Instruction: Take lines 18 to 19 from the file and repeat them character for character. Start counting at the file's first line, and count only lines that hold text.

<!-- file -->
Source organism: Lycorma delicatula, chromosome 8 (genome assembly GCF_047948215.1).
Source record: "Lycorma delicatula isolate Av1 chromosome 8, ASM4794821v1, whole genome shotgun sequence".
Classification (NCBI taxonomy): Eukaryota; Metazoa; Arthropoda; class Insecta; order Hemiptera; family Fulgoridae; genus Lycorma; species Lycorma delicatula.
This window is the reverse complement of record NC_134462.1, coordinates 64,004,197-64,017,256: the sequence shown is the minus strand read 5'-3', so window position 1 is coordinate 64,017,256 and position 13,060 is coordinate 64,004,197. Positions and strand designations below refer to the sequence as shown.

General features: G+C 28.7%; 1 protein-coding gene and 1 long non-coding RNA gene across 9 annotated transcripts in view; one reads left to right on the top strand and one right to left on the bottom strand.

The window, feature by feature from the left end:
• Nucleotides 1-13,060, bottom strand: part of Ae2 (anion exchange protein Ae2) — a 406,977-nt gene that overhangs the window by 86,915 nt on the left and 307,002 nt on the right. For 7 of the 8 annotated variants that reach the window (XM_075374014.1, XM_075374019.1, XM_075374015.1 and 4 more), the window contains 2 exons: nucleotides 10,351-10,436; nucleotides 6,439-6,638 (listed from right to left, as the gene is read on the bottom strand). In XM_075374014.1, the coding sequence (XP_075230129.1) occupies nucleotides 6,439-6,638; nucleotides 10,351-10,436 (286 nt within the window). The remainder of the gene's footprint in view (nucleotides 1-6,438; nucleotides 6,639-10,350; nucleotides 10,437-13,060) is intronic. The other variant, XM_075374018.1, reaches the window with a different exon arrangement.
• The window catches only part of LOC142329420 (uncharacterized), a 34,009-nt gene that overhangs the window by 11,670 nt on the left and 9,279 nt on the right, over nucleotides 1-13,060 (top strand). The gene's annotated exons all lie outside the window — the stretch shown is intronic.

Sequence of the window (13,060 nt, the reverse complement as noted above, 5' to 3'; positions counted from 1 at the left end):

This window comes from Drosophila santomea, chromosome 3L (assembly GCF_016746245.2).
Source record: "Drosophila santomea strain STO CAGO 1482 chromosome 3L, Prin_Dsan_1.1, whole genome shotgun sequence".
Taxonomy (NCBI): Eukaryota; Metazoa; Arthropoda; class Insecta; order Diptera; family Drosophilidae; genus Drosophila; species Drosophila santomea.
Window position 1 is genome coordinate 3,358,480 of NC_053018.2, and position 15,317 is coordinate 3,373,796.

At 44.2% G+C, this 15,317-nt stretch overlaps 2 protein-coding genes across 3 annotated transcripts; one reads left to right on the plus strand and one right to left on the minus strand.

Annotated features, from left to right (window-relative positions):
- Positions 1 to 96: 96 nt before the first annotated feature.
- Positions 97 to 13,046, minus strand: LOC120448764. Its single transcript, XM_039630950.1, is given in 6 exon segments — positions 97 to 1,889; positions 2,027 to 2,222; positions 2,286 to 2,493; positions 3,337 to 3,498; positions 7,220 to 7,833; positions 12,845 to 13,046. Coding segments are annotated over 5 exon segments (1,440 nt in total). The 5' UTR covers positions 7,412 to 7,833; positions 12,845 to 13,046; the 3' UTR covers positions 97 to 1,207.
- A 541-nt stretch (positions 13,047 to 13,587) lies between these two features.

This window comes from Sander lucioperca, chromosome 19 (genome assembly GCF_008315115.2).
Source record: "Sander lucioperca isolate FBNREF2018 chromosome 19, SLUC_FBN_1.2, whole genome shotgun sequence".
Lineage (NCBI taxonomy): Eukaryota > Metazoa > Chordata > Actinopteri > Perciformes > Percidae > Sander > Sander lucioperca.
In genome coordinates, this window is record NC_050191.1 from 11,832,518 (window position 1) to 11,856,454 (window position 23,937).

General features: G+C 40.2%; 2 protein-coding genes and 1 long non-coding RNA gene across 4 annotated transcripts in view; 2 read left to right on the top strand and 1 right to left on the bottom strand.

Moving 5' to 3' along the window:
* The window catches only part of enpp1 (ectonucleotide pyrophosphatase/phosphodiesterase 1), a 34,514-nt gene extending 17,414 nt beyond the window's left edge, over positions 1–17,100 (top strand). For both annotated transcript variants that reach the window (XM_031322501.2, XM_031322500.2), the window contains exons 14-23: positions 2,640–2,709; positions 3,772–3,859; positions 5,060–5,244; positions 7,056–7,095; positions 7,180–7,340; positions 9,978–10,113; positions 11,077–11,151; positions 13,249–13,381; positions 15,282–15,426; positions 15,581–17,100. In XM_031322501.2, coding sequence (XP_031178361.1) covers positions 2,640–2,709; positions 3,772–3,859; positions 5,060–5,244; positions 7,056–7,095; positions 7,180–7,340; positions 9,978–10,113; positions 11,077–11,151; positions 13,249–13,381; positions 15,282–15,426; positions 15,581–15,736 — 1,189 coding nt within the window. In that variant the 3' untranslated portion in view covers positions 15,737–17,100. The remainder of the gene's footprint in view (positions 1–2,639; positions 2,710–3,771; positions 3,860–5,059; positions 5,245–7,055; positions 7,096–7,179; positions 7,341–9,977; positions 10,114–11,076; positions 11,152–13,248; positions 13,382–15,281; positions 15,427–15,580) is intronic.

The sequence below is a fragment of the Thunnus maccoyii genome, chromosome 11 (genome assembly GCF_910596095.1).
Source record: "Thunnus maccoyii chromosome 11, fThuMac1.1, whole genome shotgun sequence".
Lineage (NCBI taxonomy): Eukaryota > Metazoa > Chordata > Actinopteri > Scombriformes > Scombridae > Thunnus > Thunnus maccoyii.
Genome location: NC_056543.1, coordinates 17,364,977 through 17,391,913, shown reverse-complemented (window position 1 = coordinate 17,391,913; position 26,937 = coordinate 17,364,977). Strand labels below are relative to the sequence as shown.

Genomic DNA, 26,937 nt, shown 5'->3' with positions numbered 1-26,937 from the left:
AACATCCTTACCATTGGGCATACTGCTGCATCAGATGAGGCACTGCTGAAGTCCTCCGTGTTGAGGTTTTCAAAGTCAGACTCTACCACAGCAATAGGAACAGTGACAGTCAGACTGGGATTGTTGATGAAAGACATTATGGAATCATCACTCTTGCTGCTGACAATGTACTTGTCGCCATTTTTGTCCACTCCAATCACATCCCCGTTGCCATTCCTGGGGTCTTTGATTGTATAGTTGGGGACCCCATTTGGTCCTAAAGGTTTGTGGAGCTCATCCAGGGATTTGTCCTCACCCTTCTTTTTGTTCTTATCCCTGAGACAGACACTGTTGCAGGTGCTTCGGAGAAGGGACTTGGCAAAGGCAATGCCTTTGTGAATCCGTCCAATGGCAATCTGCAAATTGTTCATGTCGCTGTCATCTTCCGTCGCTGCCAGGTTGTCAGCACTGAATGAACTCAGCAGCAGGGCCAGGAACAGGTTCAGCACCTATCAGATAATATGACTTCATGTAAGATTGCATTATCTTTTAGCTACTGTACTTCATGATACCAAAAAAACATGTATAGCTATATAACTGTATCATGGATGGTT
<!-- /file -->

- A 541-nt stretch (positions 13,047 to 13,587) lies between these two features.

This window comes from Sander lucioperca, chromosome 19 (genome assembly GCF_008315115.2).